Currently, the Latin name for these fish is Colisa lalia. You will see other names though, such as Polyacanthus lalius and Trichogaster lalius.
Identifying dwarf gouramis
In their normal form, males are characterised by oblique red and blue stripes, while females are plain silver. There are a variety of artificial forms as well, including some that may be hybrids with other gourami species. These varieties include all-blue forms (sometimes called neon, blue, or powder blue dwarf gouramis) and ones with a red body instead of the stripes (sometimes called flame, red, or sunset dwarf gouramis). Females of all these artificial varieties are more or less plain silver and similar to the wild-type fish.
So what's the problem with dwarf gouramis?
Put simply, these fish are astonishingly prone to mysterious bacterial infections. Once the fish begin to get sick, death is more or less inevitable. The symptoms are typically:
1 - Lethargy
2 - Loss of appetite
3 - Appearance of bloody patches (sores) on the skin
4 - Death
Is this the same as Fish TB?
Though the external symptoms are similar to Fish TB, the problem with dwarf gouramis is caused by a completely different bacterium. Fish TB being primarily an issue with marine fish, not freshwater ones.
Fish TB is known to infect humans (albeit very rarely), but the dwarf gourami sickness, whatever it is, poses no known risk to humans. However, it is a good idea to wash your hands after handling sick fish, or for that matter anytime after you have worked in your aquarium.
But I thought gouramis were hardy?
In the wild state, they are. But dwarf gouramis are bred on farms, where antibiotics have been used freely to minimise losses. Once shipped to the retailer, the dwarf gouramis no longer receive antibiotic medication, and the internal bacteria can then start to cause problems. Inbreeding for colour varieties has probably lowered their intrinsic hardiness as well.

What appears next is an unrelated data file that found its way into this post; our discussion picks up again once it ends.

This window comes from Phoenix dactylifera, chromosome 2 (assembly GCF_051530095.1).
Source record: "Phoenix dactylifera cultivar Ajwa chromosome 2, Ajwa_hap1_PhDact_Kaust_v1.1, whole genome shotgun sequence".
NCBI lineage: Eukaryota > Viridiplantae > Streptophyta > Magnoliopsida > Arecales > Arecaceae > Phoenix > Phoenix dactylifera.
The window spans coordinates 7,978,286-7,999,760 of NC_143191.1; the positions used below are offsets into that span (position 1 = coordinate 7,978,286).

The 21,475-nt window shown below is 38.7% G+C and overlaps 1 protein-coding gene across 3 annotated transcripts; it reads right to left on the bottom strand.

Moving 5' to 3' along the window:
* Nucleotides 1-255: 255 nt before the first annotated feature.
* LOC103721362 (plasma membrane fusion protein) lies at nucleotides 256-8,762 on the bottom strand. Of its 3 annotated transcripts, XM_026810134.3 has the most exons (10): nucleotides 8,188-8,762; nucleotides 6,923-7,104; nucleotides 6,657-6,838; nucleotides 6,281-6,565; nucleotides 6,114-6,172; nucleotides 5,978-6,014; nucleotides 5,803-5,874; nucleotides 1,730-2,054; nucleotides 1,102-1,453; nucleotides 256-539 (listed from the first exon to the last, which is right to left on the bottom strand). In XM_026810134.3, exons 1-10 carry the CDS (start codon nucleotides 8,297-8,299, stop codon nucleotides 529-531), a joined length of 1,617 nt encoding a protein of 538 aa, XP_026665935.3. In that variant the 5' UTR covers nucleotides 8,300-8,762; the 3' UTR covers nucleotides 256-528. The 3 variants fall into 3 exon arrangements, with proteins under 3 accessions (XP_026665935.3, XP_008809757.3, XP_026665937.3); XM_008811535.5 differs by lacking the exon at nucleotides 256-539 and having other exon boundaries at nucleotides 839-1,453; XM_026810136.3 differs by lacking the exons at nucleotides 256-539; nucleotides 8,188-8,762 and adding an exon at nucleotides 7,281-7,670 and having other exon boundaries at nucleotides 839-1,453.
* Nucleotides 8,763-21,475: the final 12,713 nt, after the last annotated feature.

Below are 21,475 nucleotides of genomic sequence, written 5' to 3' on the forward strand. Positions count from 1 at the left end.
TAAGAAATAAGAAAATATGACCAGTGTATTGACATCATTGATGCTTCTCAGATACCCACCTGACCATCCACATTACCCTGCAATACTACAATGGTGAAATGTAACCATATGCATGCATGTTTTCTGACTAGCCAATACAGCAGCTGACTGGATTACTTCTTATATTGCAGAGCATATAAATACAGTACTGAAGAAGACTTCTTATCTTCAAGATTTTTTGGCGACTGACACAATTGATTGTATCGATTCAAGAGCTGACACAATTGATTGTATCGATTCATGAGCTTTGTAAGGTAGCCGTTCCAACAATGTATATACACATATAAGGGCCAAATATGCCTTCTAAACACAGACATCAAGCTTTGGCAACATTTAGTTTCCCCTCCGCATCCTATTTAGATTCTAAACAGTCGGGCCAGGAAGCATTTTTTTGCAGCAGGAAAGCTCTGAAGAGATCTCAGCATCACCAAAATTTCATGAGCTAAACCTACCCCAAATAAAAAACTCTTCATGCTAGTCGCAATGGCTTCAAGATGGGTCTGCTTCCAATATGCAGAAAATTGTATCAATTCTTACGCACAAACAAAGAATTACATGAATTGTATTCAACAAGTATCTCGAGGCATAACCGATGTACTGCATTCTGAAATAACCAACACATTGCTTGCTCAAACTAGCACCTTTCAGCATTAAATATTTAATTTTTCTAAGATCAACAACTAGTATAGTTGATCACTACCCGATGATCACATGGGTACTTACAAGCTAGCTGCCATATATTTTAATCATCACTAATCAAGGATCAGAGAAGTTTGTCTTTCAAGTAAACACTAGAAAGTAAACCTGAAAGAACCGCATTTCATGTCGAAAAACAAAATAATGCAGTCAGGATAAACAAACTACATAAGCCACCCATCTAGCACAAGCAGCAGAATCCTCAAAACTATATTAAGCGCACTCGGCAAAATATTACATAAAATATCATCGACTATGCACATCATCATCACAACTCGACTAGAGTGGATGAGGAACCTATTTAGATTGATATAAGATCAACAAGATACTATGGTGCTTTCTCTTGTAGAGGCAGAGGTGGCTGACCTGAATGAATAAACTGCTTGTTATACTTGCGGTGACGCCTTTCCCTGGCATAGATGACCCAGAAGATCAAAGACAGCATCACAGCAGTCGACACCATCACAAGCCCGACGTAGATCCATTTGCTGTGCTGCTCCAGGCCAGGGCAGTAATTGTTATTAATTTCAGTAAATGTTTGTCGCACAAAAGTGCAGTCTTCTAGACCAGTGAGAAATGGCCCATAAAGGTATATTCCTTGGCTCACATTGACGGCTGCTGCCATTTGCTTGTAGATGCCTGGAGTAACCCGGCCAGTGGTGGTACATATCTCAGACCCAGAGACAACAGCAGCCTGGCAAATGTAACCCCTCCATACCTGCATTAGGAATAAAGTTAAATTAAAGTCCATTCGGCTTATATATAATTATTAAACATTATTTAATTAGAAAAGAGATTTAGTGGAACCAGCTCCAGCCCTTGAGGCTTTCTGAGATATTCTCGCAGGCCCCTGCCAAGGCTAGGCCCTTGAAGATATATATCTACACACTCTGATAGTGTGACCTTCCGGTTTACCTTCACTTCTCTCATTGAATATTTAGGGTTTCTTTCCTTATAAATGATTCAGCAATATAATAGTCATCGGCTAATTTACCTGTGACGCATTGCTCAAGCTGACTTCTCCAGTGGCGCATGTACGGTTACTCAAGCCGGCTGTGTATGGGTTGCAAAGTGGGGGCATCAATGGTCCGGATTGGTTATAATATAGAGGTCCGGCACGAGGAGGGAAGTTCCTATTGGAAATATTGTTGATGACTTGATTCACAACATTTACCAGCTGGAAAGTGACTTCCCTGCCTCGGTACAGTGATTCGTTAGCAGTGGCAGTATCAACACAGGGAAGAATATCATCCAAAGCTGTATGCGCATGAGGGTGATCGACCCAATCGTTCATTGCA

What can I do?
Above all observe two rules: only buy fish from tanks containing healthy specimens, Never, ever buy a dwarf gourami from a tank where there are sick, lethargic, or otherwise unhealthy-looking fish.
Secondly, quarantine your fish rigourously. Dwarf gouramis should be quarantined before being added to the community tank, and any new gouramis (of any species) should be quarantined before being added to a tank with dwarf gouramis in it.
The bacteria seem to be opportunistic, so improving conditions generally helps prevent problems. Specifically, keep the water clean, and don't overstock the tank. Feed the fish on a varied diet, and use a good quality flake food as a staple. Dwarf gouramis like the water warm (25-28C, 77-82F); cooler conditions depress its immune system. Ideally, use soft, acid water, but whatever the water chemistry, perform frequent water changes. Do not combine with tankmates liable to stress the fish, such as tiger barbs, territorial cichlids, and so on. The less stressed the gouramis are, the healthier they are going to be.
Like other gouramis, males can be aggressive towards females. Ideally, keep multiple females to every one male so that any aggression is spread out. However, since these fish are normally sold as pairs, you may not have that option. In this case, keep the tank thickly planted and provide lots of caves for the female to hide in. Do not keep a pair in a tank less than 60 cm in length (approx. 20 US gal.). Thanks to Fillet 'O' Fish for this.
Edited by nmonks, 13 August 2006 - 03:10 PM.